When we asked people to assign points to the five categories of well-being -- to spread the points out however they wanted according to what they thought was most important -- we found that the people who gave higher weight to Financial Well-Being had the worst actual well-being; the people who gave higher weight to Community Well-Being and Career Well-Being had better well-being. But the kicker was that the people who balanced points across all five areas were the ones who did the best on overall well-being.
Tom Rath: There's an interesting discovery we've been talking about recently: When you ask people to evaluate their lives overall, looking back over the last thirty, forty, fifty years, their evaluation is much more dependent on how they've done financially. Perhaps incorrectly, people use income as a proxy for success in life.
I've got a hunch that insight might explain part of the difference between why life evaluation has a much stronger relationship to income than daily experience ratings. Money is one of the few ways that we count and rank and stack and compare things in life. And perhaps it's because humans are innately wired to compare their earnings to those of others.
If you can minimize your daily stress and worrying about money, that brings you greater well-being.
GMJ: So, we're naturally wired for "keeping up with the Joneses"?
Dr. Harter: Status is a big part of life evaluation. In one experiment, people were asked whether they'd prefer an annual income of $50,000 when people around them made $25,000 or an income of $100,000 when the people around them made $200,000. Nearly half would choose the former -- they'd prefer a lot less money as long as it's a lot more than everybody else has.
Rath: One thing we've learned about finances is that how you evaluate where you are right now is highly relative. It's heavily dependent on your peer group; it's about who you compare yourself to on a regular basis. That's not a good thing by any standard, but it does factor heavily into the way people evaluate their lives. And people might put too much weight on money as the measure of how their life's doing, rather than, or at the expense of, other important elements of well-being.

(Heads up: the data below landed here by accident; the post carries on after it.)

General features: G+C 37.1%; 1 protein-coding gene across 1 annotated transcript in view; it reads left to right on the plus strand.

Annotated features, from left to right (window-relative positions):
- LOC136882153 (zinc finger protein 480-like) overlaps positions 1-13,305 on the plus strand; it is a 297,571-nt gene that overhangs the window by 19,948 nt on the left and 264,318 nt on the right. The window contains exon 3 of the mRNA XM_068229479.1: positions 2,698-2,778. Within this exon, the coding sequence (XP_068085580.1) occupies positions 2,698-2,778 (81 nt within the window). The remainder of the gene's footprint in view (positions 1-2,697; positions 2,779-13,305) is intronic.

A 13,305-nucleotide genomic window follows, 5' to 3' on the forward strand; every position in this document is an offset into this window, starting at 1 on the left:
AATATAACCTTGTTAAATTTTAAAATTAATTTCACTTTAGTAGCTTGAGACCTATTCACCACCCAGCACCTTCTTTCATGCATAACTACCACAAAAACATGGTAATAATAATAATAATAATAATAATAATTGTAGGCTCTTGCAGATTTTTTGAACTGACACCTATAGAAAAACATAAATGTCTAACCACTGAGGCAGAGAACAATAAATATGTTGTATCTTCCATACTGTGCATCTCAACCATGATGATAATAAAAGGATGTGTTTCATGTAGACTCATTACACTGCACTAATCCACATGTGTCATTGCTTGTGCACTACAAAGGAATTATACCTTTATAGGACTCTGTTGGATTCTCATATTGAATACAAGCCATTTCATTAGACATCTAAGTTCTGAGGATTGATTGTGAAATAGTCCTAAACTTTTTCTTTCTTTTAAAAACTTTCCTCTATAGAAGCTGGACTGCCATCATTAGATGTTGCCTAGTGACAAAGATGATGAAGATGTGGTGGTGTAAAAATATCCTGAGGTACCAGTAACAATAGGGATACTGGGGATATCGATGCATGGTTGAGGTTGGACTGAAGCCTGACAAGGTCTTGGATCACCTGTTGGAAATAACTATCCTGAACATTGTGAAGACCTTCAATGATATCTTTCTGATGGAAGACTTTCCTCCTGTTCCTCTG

Dr. Harter: But when you look at what people actually experience throughout the day and the level of financial security they have, their well-being is dependent on much more than just how much money they have.
GMJ: How do you define financial security?
Rath: Financial Well-Being is the perception that you have enough money to do what you want to do, and you don't regularly worry about money. One big purpose of money is to alleviate stress. If you're worried about having enough money to put food on the table or to pay for shelter for your family, lack of money can create a great deal of stress. If you can minimize your daily stress and worrying about money, that brings you greater well-being. After that, it appears that money is beneficial to your well-being if you use it to buy experiences and to do things for other people, not if you just accumulate more material possessions.
GMJ: Why is that?
Rath: With experiences, you get a lot of value. There's the anticipation of the experience beforehand -- sometimes for months beforehand. Then you get the actual experience itself. And afterward, you have fond memories of the experience. Whatever it is we do to create good memories from those events seems to create greater well-being. The boost from a material purchase, on the other hand, wears off pretty quickly, and your satisfaction with the purchase goes down over time.
Dr. Harter: If you think about it, before the modern technological conveniences that we have now were invented, people got together and talked about their experiences. That helped build social cohesion, and the stories they told became part of their identity. Our identity is deeply rooted in our experiences with others and the stories we generate from those experiences.